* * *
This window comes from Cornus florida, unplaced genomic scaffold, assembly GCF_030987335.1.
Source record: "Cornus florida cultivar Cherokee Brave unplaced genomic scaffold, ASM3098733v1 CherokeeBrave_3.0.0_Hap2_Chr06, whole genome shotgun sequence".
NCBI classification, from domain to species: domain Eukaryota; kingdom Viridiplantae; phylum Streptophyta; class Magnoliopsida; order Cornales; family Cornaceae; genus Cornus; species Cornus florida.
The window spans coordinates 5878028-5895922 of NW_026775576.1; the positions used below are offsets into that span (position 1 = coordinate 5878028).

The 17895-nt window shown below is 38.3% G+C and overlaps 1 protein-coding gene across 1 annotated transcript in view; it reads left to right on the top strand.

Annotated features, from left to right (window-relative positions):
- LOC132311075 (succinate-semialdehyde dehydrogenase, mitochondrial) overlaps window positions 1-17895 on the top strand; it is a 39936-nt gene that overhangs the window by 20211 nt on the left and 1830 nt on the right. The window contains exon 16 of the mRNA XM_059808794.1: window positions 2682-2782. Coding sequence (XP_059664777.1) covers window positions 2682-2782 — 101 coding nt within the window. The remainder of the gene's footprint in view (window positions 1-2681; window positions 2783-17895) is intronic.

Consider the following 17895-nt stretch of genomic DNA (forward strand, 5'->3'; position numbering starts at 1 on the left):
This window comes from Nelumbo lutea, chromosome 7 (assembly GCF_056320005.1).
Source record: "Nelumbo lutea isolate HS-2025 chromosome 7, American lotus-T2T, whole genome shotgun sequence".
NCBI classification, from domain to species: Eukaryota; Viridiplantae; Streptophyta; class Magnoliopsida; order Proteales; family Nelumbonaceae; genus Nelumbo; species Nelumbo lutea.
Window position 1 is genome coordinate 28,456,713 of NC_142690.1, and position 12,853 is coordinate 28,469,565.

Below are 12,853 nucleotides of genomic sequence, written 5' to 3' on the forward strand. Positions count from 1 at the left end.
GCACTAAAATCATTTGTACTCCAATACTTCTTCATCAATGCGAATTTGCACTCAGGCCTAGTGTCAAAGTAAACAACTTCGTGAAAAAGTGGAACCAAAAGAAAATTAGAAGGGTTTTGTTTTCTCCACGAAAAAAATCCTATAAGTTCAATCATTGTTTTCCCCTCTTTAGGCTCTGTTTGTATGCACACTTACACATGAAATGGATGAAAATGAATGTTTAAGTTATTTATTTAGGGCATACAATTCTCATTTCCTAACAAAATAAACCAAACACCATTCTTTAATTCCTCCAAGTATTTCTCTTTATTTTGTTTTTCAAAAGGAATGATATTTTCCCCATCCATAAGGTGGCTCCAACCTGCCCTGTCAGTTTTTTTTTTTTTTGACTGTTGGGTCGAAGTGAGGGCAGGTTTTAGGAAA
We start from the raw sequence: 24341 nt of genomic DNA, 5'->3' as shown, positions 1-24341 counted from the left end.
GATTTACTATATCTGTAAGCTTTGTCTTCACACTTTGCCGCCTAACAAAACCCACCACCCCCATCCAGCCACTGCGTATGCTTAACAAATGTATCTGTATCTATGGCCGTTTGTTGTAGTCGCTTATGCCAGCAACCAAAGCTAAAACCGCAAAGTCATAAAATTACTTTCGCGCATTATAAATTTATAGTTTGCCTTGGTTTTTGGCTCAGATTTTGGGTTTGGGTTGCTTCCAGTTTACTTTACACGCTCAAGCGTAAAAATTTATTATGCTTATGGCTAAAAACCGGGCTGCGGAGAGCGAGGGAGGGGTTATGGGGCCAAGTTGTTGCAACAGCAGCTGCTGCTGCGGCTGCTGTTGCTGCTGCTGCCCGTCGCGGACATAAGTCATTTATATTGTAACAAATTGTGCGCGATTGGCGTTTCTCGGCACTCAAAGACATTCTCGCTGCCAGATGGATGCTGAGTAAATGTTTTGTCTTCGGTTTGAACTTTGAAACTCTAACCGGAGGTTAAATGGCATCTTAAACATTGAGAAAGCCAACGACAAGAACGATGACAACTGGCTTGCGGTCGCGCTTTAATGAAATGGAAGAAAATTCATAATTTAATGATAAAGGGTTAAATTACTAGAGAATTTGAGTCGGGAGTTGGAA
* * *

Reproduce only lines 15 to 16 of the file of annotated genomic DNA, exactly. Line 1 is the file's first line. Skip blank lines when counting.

We start from the raw sequence: 24341 nt of genomic DNA, 5'->3' as shown, positions 1-24341 counted from the left end.
GATTTACTATATCTGTAAGCTTTGTCTTCACACTTTGCCGCCTAACAAAACCCACCACCCCCATCCAGCCACTGCGTATGCTTAACAAATGTATCTGTATCTATGGCCGTTTGTTGTAGTCGCTTATGCCAGCAACCAAAGCTAAAACCGCAAAGTCATAAAATTACTTTCGCGCATTATAAATTTATAGTTTGCCTTGGTTTTTGGCTCAGATTTTGGGTTTGGGTTGCTTCCAGTTTACTTTACACGCTCAAGCGTAAAAATTTATTATGCTTATGGCTAAAAACCGGGCTGCGGAGAGCGAGGGAGGGGTTATGGGGCCAAGTTGTTGCAACAGCAGCTGCTGCTGCGGCTGCTGTTGCTGCTGCTGCCCGTCGCGGACATAAGTCATTTATATTGTAACAAATTGTGCGCGATTGGCGTTTCTCGGCACTCAAAGACATTCTCGCTGCCAGATGGATGCTGAGTAAATGTTTTGTCTTCGGTTTGAACTTTGAAACTCTAACCGGAGGTTAAATGGCATCTTAAACATTGAGAAAGCCAACGACAAGAACGATGACAACTGGCTTGCGGTCGCGCTTTAATGAAATGGAAGAAAATTCATAATTTAATGATAAAGGGTTAAATTACTAGAGAATTTGAGTCGGGAGTTGGAA